The campaign, created by Amplify and produced on a pro-bono basis, consists of three outdoor posters showing an extreme close-up of three people.
The posters will be up for six weeks in areas that have been identified as "hotspots" for housing problems. They will be supported by digital and mobile activity, with media buying handled by Manning Gottlieb OMD.
Each poster depicts a different challenge that can affect the security of people’s homes when personal situations change, such as losing a job and the impact of paying off debt. The posters use the strapline "We can help".
Shelter aims to measure the impact of the campaign by tracking traffic to its website, www.shelter.org.uk, and by monitoring attitudes to housing in the areas the ads are running in.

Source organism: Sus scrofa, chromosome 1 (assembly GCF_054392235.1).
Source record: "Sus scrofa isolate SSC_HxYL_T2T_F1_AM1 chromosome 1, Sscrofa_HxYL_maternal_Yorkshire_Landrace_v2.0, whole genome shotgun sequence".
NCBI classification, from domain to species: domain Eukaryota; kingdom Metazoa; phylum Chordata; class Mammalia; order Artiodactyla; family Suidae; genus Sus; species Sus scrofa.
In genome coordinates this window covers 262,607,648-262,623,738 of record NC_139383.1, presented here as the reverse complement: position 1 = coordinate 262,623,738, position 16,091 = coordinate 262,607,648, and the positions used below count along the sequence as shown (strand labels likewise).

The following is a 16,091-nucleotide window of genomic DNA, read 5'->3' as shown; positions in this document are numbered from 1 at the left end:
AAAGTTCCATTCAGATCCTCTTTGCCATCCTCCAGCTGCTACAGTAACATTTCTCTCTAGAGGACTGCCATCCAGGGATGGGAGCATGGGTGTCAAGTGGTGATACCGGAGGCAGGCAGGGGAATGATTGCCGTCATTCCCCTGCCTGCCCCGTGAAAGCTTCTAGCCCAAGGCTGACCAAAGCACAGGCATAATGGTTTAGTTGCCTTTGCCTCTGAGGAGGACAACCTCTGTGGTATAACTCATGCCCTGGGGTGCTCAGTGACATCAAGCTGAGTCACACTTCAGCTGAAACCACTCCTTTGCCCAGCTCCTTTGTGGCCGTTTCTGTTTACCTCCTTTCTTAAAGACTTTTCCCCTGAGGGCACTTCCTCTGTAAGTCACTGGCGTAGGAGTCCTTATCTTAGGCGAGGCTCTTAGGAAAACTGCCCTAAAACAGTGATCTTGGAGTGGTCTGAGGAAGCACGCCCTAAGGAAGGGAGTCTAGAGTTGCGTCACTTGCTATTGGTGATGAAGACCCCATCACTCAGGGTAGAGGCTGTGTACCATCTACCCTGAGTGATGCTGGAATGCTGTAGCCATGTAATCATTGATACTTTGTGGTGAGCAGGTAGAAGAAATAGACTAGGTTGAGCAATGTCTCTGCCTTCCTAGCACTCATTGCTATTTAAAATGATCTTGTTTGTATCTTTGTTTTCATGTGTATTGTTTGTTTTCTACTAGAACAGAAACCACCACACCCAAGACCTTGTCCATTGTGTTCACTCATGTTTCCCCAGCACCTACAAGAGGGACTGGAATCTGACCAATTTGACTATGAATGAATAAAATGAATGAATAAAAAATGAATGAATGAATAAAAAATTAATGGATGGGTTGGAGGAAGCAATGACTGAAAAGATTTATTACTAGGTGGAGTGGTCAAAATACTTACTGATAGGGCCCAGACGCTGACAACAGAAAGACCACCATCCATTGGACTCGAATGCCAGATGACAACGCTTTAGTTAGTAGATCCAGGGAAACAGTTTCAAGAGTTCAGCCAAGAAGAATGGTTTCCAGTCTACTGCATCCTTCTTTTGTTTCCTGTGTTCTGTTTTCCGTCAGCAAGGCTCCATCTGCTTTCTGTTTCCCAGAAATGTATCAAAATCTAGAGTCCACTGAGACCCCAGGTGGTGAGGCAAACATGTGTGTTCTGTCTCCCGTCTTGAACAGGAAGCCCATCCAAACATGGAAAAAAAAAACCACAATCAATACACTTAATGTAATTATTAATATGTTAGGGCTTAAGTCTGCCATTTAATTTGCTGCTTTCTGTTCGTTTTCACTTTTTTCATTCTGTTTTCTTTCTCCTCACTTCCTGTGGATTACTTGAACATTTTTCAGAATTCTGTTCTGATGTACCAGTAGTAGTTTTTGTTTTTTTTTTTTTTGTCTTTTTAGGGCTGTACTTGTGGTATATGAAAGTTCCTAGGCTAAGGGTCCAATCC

Kay Boycott, director of campaigns, policy and communications at Shelter, said: "In these tough economic times, more and more people across the country are struggling to keep their heads above water and are in desperate need of our help.
"Fifty per cent of people don’t seek external advice when they encounter housing problems, so our priority in this campaign is to increase the number of people coming to us for help and reaching a positive outcome.
"Visitors to our online advice pages have increased by over a third in the last year, proving that there’s a growing demand for digital guidance. We hope the campaign will have a significant impact in showing people who have been hit by difficult times that help is just a click away, while raising the profile of housing issues further."
In March, Shelter released a humorous film starring comedian Sean Locke to raise awareness of the dangers tenants can face from rogue private landlords.